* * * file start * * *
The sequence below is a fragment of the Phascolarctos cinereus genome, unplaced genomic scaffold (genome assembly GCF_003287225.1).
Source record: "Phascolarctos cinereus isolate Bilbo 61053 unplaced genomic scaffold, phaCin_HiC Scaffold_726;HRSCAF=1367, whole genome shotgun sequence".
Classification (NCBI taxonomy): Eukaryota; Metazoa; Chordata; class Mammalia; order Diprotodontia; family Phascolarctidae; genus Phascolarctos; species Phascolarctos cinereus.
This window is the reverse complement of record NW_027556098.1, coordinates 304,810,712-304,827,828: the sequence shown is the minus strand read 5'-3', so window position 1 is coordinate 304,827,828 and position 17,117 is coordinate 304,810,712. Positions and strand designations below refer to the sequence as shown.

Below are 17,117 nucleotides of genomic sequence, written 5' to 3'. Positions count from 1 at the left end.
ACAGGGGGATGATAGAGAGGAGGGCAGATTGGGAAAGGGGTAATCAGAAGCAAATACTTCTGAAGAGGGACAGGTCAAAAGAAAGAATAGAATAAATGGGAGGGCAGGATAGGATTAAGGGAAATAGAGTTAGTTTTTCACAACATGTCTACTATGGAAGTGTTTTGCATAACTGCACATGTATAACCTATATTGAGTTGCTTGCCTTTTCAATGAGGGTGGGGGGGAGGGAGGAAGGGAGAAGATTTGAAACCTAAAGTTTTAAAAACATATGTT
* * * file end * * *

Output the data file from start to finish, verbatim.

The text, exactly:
The sequence below is a fragment of the Phascolarctos cinereus genome, unplaced genomic scaffold (genome assembly GCF_003287225.1).
Source record: "Phascolarctos cinereus isolate Bilbo 61053 unplaced genomic scaffold, phaCin_HiC Scaffold_726;HRSCAF=1367, whole genome shotgun sequence".
Classification (NCBI taxonomy): Eukaryota; Metazoa; Chordata; class Mammalia; order Diprotodontia; family Phascolarctidae; genus Phascolarctos; species Phascolarctos cinereus.
This window is the reverse complement of record NW_027556098.1, coordinates 304,810,712-304,827,828: the sequence shown is the minus strand read 5'-3', so window position 1 is coordinate 304,827,828 and position 17,117 is coordinate 304,810,712. Positions and strand designations below refer to the sequence as shown.

Below are 17,117 nucleotides of genomic sequence, written 5' to 3'. Positions count from 1 at the left end.
ACAGGGGGATGATAGAGAGGAGGGCAGATTGGGAAAGGGGTAATCAGAAGCAAATACTTCTGAAGAGGGACAGGTCAAAAGAAAGAATAGAATAAATGGGAGGGCAGGATAGGATTAAGGGAAATAGAGTTAGTTTTTCACAACATGTCTACTATGGAAGTGTTTTGCATAACTGCACATGTATAACCTATATTGAGTTGCTTGCCTTTTCAATGAGGGTGGGGGGGAGGGAGGAAGGGAGAAGATTTGAAACCTAAAGTTTTAAAAACATATGTT